Supplementary Material for: The Gene-Environment Interactions in Respiratory Diseases (GEIRD) Project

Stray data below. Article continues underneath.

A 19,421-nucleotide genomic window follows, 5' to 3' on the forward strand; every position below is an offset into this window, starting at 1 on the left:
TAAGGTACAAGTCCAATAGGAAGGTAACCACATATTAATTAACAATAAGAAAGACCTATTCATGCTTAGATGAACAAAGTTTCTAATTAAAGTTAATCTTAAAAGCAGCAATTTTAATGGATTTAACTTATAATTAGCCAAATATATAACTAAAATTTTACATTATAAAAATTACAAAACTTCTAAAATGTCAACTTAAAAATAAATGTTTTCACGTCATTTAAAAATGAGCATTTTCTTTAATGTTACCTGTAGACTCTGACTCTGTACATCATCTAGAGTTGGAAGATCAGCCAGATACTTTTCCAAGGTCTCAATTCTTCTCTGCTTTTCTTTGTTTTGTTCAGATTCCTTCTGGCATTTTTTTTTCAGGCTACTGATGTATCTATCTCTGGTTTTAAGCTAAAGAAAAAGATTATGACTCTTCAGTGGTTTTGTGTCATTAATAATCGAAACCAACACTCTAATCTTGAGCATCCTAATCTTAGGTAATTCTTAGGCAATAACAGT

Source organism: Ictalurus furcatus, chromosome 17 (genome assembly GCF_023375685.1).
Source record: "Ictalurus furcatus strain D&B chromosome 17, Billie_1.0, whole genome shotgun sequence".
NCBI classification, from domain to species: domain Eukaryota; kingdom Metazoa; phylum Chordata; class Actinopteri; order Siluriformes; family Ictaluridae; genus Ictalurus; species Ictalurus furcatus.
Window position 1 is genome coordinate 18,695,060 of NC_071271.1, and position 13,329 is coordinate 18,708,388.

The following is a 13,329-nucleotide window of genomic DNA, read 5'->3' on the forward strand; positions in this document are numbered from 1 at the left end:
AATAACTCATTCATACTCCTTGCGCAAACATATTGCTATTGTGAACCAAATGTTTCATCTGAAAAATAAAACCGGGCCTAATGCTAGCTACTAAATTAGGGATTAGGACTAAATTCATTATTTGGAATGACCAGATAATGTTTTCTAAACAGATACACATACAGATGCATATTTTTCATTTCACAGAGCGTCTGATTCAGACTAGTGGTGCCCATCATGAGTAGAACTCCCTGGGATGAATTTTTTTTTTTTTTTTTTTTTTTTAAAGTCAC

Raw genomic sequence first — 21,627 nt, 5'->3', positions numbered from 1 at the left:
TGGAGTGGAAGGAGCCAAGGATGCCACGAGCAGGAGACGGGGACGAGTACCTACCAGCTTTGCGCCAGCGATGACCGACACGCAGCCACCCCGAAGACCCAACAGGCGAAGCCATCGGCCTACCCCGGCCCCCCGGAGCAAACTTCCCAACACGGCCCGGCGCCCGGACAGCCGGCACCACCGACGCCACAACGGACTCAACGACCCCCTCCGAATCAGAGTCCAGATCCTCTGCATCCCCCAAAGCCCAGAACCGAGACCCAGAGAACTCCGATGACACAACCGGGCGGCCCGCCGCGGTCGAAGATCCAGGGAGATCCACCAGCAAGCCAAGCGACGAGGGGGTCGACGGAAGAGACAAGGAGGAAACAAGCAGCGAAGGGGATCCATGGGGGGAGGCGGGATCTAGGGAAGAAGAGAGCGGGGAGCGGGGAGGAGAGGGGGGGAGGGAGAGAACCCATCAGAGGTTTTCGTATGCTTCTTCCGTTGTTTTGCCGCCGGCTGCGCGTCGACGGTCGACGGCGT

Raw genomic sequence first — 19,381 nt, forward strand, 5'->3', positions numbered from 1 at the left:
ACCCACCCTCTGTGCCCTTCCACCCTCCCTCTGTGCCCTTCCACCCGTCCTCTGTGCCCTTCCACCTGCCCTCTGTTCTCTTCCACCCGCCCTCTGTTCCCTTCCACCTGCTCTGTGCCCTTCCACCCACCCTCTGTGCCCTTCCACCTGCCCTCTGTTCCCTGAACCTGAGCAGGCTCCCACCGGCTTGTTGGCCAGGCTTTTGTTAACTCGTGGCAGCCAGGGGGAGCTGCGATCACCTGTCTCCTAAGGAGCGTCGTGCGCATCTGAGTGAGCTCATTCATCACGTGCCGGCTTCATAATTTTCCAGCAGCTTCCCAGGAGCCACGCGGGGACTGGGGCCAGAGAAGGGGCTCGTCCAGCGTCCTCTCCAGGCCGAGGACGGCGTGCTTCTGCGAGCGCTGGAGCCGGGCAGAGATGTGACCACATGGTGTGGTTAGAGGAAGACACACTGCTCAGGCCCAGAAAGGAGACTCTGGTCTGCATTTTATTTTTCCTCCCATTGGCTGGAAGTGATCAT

The role of genetic and environmental factors, as well as their interaction, in the natural history of asthma, allergic rhinitis and chronic obstructive pulmonary disease (COPD) is largely unknown. This is mainly due to the lack of large-scale analytical epidemiological/genetic studies aimed at investigating these 3 respiratory conditions simultaneously. The GEIRD project is a collaborative initiative designed to collect information on biomarkers of inflammation and oxidative stress, individual and ecological exposures, diet, early-life factors, smoking habits, genetic traits and medication use in large and accurately defined series of asthma, allergic rhinitis and COPD phenotypes. It is a population-based multicase-control design, where cases and controls are identified through a 2-stage screening process (postal questionnaire and clinical examination) in pre-existing cohorts or new samples of subjects. It is aimed at elucidating the role that modifiable and genetic factors play in the occurrence, persistence, severity and control of inflammatory airway diseases, by way of the establishment of a historical multicentre standardized databank of phenotypes, contributed by and openly available to international epidemiologists. Researchers conducting population-based surveys with standardized methods may contribute to the public-domain case-control database, and use the resulting increased power to answer their own scientific questions.